For our networking tests, we connect the test system up to our Intel Gigabit-enabled ASUS Rampage IV Extreme X79 motherboard test system through the ASUS RT-AC68U router and run our tests. We opted for this over a direct point-to-point connection because we wanted to simulate real-world performance. For our WiFi tests, we do the same except we connect the test system to the ASUS RT-AC68U router via WiFi at a distance of 2 metres from the router. The testing software we use for these is LAN Speed Test Lite and Passmark, available here and here respectively.

Lan Speed Test

LAN Speed Test was designed from the ground up to be a simple but powerful tool for measuring file transfer, hard drive, USB Drive, and Local Area Network (LAN) speeds (wired & wireless).  It does this by building a file in memory, then transfers it both ways (without effects of windows file caching) while keeping track of the time. Download the free Lan Speed Test Lite utility from here.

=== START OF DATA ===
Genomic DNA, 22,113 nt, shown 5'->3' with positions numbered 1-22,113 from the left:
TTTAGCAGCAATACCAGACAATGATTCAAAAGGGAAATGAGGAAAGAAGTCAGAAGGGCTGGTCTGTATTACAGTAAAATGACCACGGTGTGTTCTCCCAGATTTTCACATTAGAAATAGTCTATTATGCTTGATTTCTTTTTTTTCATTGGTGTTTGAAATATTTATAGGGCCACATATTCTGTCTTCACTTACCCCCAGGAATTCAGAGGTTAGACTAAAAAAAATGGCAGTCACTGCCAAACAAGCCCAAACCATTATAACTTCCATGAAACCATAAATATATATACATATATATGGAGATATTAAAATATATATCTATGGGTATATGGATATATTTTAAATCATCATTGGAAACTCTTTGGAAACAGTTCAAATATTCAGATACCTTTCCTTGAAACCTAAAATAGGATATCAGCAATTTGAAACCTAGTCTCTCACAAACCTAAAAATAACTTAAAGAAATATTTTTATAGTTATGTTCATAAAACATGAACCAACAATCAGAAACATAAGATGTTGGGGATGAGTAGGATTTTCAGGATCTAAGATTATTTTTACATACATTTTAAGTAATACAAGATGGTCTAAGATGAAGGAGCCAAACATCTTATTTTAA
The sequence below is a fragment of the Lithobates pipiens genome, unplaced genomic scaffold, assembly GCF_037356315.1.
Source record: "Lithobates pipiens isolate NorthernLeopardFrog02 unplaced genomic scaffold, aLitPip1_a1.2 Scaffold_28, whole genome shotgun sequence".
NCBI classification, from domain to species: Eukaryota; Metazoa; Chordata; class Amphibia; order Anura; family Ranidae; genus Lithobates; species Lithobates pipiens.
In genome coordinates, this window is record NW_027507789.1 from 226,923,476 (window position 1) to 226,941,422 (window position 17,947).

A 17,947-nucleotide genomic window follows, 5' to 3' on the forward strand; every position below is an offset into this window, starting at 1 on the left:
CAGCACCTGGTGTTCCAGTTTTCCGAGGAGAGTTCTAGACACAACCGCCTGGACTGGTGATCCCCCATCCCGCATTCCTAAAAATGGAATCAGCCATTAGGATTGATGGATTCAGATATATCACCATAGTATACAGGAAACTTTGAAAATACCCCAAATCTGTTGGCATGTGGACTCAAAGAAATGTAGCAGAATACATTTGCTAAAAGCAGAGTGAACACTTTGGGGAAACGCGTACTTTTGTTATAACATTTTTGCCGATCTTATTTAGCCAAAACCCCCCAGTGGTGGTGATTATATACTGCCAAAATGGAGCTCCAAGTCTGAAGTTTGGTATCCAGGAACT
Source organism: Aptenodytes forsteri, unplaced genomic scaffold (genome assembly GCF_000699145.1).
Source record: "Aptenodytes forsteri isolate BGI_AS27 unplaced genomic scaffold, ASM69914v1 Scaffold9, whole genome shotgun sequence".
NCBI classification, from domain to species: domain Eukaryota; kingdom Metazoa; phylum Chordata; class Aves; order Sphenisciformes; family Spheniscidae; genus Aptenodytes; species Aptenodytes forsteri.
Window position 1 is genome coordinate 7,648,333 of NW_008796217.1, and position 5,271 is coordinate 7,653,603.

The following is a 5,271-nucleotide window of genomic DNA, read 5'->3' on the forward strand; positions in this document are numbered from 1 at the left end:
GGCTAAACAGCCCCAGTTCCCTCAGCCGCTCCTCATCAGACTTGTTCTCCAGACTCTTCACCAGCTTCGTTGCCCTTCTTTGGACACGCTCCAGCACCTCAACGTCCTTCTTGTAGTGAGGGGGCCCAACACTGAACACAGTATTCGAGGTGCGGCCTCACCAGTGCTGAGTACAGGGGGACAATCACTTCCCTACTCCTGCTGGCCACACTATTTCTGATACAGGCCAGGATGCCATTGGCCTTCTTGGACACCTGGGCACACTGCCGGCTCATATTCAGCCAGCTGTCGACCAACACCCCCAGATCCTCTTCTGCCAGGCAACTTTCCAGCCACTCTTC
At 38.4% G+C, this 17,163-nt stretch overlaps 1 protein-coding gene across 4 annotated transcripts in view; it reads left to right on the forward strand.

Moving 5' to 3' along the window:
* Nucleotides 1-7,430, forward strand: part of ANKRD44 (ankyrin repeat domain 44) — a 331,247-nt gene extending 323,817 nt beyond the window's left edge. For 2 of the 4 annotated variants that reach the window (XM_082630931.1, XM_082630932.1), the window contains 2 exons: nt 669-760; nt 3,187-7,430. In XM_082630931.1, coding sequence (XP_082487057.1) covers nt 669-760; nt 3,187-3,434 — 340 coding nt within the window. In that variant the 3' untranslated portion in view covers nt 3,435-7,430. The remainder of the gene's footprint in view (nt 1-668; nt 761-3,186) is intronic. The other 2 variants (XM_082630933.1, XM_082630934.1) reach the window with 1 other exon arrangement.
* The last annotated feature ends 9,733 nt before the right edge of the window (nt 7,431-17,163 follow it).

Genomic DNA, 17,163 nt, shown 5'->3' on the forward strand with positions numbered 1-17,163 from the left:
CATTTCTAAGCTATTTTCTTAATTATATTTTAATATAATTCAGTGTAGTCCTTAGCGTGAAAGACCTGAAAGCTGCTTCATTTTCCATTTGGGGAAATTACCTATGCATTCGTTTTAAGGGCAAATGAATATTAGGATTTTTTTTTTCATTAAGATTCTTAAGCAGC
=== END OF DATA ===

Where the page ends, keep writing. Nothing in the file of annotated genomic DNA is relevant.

The PassMark Advanced Network Test (which is part of PerformanceTest) is designed to test the data transfer rate between two computers both of which must be running PerformanceTest. One of the computers must act as the server and will sit waiting for a connection. The other computer acts as a client. It connects to the server machine and sends data to it for the duration of the test. You can download a trial version of PerformanceTest from here.

Power Usage

To measure power consumption we, use a “killawatt” meter and measure the total system power draw at the wall. We run three different use-case scenarios for 5 minutes and take the average reading.

RightMark Audio Analyser (RMAA)